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  • 10.18.11

    New Analysis Finds Lack of Cost Savings and Efficacy Data Associated with Prior Authorization

    Access to Medical Imaging Coalition Calls on Congress to Reject Prior Authorization and Explore Proven Approaches to Managing Utilization

    Washington, D.C. – Policy proposals to adopt prior authorization for advanced medical imaging as a means of controlling utilization would not provide meaningful cost savings, according to a new literature review by The Moran Company. The report, released today by the Access to Medical Imaging Coalition (AMIC), evaluated the cost savings of various proposed imaging policies and found that the Congressional Budget Office (CBO) is unlikely to score significant savings for these strategies.

    “The analysis confirms that a prior authorization policy for the Medicare program would not achieve any real cost savings,” said Tim Trysla, executive director of AMIC. “Contrary to outdated budget estimates being used by some members of Congress, a prior authorization program would end up costing the government more than it saves and would simply delay patient care and impose administrative burdens and increased costs on physician practices. Further, as the Department of Health and Human Services has cautioned, there is no independent data demonstrating radiology benefit managers’ success, their black box protocols are not consistent with the Medicare program, and it would be ineffective and costly to deny services only to have the denials overturned on appeal.”

    “Our review of the literature found surprisingly little information on the impact of prior authorization, and our analysis suggests that the returns from such a program may be meaningfully smaller than its operating costs,” said Don Moran, president of The Moran Company.  “Policymakers may, instead, wish to consider the possibility of using decision support systems, which the evidence suggests can be effective means of managing imaging utilization when they are available.”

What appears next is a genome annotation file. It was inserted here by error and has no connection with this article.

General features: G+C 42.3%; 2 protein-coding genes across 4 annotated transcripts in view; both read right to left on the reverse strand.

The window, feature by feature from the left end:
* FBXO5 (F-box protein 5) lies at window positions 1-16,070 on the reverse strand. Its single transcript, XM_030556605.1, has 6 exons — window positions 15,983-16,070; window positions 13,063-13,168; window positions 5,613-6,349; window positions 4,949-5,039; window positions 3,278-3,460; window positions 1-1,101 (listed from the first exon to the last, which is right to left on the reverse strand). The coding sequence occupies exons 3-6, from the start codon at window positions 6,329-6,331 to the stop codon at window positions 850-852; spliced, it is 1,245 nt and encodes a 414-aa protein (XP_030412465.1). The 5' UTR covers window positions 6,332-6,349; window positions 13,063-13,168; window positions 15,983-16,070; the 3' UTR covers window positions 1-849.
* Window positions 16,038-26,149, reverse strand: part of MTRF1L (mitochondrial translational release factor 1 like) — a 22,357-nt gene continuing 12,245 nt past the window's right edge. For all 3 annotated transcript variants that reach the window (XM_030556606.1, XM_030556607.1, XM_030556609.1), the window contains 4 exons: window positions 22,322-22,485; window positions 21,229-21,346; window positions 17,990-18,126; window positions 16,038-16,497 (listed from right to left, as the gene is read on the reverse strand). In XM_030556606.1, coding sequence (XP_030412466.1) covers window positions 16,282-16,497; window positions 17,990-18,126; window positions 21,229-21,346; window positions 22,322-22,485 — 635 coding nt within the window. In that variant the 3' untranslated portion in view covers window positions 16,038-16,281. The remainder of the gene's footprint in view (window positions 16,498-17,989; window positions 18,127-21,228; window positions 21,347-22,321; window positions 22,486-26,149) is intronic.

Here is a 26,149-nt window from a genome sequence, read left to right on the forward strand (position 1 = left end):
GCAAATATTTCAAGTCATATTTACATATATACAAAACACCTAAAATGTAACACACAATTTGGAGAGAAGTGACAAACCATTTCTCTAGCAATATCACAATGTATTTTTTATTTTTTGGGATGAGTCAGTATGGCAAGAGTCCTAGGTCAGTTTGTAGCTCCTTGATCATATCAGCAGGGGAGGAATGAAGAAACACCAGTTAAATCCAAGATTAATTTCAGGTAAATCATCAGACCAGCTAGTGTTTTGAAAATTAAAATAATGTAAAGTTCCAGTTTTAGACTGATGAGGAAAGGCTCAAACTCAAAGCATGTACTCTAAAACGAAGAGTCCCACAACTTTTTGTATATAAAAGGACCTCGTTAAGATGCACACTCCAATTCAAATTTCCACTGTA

This analysis comes on the heels of recent research illustrating a downward trend in imaging use: an earlier 2011 study by The Moran Company found that in 2009 the overall volume of imaging services delivered to Medicare beneficiaries declined for the first time in 11 years. In light of this trend, AMIC cautions that prior authorization by radiology benefit managers (RBMs) will only further hinder access to life-saving diagnostic imaging services.

    “We are seriously concerned about RBMs compromising patient access to timely medical imaging services,” said Trysla. “The Moran analysis confirms that policymakers should be looking elsewhere for cost savings.  The adoption of physician-developed appropriateness criteria and the use of decision support tools promote cooperation among physicians and are far more effective approaches to ensuring that patients receive the right scan at the right time.”

    “Prior authorization takes medical decisions out of the physician’s hands, creating additional hurdles between patients and crucial diagnostic imaging services,” said Bibb Allen, M.D., a member of the American College of Radiology (ACR) Board of Chancellors. “Health care decisions should be made by physicians and their patients, not by third parties whose priority is reducing spending.”

    Andrew Spiegel, CEO of the Colon Cancer Alliance, echoed Trysla’s remarks.  “Early detection saves lives and money. No one should be denied the right to a longer, healthier life because of a bureaucratic decision. The Colon Cancer Alliance encourages more policymakers to pursue alternative approaches to managing utilization of advanced medical imaging services so that colon cancer patients are not denied access to scans that may save their lives.”

    To view the Moran study, please click here.

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